According to Indianapolis Museum of Art Vice President of Marketing and External Affairs Jonathan Berger, the Claude Monet exhibit at THE LUME is a full sensory experience.
THE LUME recently switched its inaugural exhibit of Vincent van Gogh to one featuring French painter Claude Monet in a display called “Monet & Friends Alive.” The Monet exhibit opened July 3. THE LUME is on the fourth floor of the Indianapolis Museum of Art with 30,000 square feet of projection space. It is the largest continuous exhibition in the museum’s 139-year history. THE LUME opened in 2021 with the Vincent van Gogh exhibit that ran from July 27, 2021, through May of this year. The museum spent the month of June prepping for the Monet exhibit.
Berger said upon entering the Monet exhibit, visitors are greeted with a floral aroma.
“THE LUME is a fully immersive experience,” Berger said. “When you walk into that first big gallery space, you’ll see these amazing images of ‘Monet & Friends’ and hear the music, of course, too. There are various classical tracks to go along that rise and fall with the images. When you see those Monet garden paintings, you’ll have this floral fragrance in there. It’s totally immersive.”
Berger, executive producer of THE LUME, said the exhibit makes the museum less intimidating.
“I studied art, so I’m a lover of art. A large museum, any large museum, can be somewhat intimidating to people if you’re curious about art but don’t really know where to start,” Berger said. “I think that THE LUME really de-mystifies that museum for a lot of people. You can go up to the fourth floor and explore and engage in art differently. When you come into THE LUME, these images are larger than life. There’s a floor projection and all the walls. It’s just a different way to explore art.”
A Parisian café sells on the fourth floor sells French-inspired snacks and adult beverages. Some cocktails include a French gimlet and THE LUME and Tonic, with flower buds frozen in the ice cubes.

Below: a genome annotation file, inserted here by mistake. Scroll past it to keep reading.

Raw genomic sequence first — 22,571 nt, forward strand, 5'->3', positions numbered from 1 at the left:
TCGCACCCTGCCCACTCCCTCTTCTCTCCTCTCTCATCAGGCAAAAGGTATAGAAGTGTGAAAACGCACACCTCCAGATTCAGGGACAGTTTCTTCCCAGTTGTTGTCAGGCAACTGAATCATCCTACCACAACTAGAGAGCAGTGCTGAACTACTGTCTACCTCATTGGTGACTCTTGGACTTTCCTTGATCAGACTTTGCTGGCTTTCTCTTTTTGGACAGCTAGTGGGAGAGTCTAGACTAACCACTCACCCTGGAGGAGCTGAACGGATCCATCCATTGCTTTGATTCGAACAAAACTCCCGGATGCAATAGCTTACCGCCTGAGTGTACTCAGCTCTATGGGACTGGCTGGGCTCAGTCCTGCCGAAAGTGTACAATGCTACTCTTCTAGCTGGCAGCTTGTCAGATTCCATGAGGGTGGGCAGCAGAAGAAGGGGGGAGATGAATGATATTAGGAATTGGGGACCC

“When the ice melts, these flowers bloom in your drink,” Berger said. “It’s a really tasty cocktail and really in line with Monet and that style of en plein air.”
At the end of the Monet exhibit, the museum’s collection of Monet work is on display.
“I like to use the phrase ‘skim, swim, dive,’” Berger said. “You come in and skim and enjoy the art for what it is, the projection and music and aroma. Then there’s those parts that ‘I don’t want to skim, I want to swim.’ I want to go a little deeper. You can interact deeper. In that final gallery, that’s where you really dive in and can look at the real artwork, the real Monet.”
Berger said the IMA chose Monet as the exhibit for 2022 because the Indianapolis Museum of Art and the Newfields campus is a place for nature and the arts.
“Our mission is to have exceptional experiences with arts and nature,” Berger said. “I can’t think of a better artist that really identifies with that. You have Monet, the father of Impressionism, that did these great paintings outside in nature. That was all part of that Impressionist movement.”
Berger said the innovation of putting paint in tubes meant artists could venture into the world and paint anywhere.
“Monet would take two or three canvases with him to get the changing light of the day,” he said.
THE LUME is open from 11 a.m. to 5 p.m. Tuesday and Wednesday, 11 a.m. to 8 p.m. Thursday through Saturday and 11 a.m. to 5 p.m. Sunday. It is closed Mondays. Tickets are $29 and include general admission to the IMA. IMA tickets do not include general admission to THE LUME.
For more, visit discovernewfields.org.